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Category Archives: matriculation

You’re kind of a big deal

A gift from CCI pup in training, Rocket.
Rocket is being raised in Colorado and has his own dog blog.

Which color do you want, blue or purple?

Gimme the purple one.

Don’t draw a dog. It’ll just make you sad.

With purple crayon poised over the white butcher paper covering the restaurant table, I hesitate. What to draw while we’re awaiting our pasta dinners?  Sorely lacking in any artistic ability, I could do the same clever little cartoon fish that I usually scrawl out, but I ordered seafood and that seems insensitive. Ugh, quit being silly, I tell myself. My mood is in a bruised state and I’m getting weary of putting on a brave front.

We pass the time by writing our names upside down and with our non-dominant hands. 

My Favorite Kid, left handed and right brained, is the artist of the family. While I draw the crayon version of a play-doh snake, he creates a very nice portrait of “Labrador retriever in blue crayon”. 

You told me not to draw a dog because it would make me sad, I say.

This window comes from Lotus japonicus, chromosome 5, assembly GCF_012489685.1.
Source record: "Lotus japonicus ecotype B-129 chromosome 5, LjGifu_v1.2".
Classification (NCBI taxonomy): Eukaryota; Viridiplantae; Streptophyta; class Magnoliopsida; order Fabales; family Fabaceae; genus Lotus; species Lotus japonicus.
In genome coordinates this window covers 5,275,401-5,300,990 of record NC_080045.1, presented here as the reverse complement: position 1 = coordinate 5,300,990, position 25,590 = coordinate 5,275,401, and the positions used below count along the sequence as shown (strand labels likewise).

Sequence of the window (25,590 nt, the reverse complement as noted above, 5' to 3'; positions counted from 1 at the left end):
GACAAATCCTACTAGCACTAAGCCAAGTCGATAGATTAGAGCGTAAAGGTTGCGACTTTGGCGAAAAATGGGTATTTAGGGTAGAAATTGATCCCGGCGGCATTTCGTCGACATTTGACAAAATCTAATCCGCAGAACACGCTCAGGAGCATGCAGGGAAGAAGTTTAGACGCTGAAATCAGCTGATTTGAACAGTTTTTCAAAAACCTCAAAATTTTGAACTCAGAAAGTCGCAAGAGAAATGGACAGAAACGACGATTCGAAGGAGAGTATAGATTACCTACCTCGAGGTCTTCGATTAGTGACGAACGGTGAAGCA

It makes me happy, he says.

Ah, he’s got the right attitude. Let’s celebrate the journey that brought us to where we are right now. And I begin to feel a little better about this end of a busy day. Twelve hours filled with the roller coaster extremes of emotional highs and lows.

We arrive in Dublin in early morning with Yaxley in tow to meet up with other CCI puppy raisers for training and workshop. That’s Dublin, Ohio (the Heart of America!), the same state that holds other such landlocked exotic locales as Russia, Bellfontaine, Lebanon and Versailles. Each pronounced differently than one would expect, and in some cases, make one cringe a little.

Yaxley (L) and Yoda (R)

Yaxley reunites with his littermate, Yoda, who was raised in Illinois. The two haven’t seen each other since they flew in from Santa Rosa eighteen months ago. They looked liked twins at eight week old powder puffs, but today we see some very distinct differences in their appearance.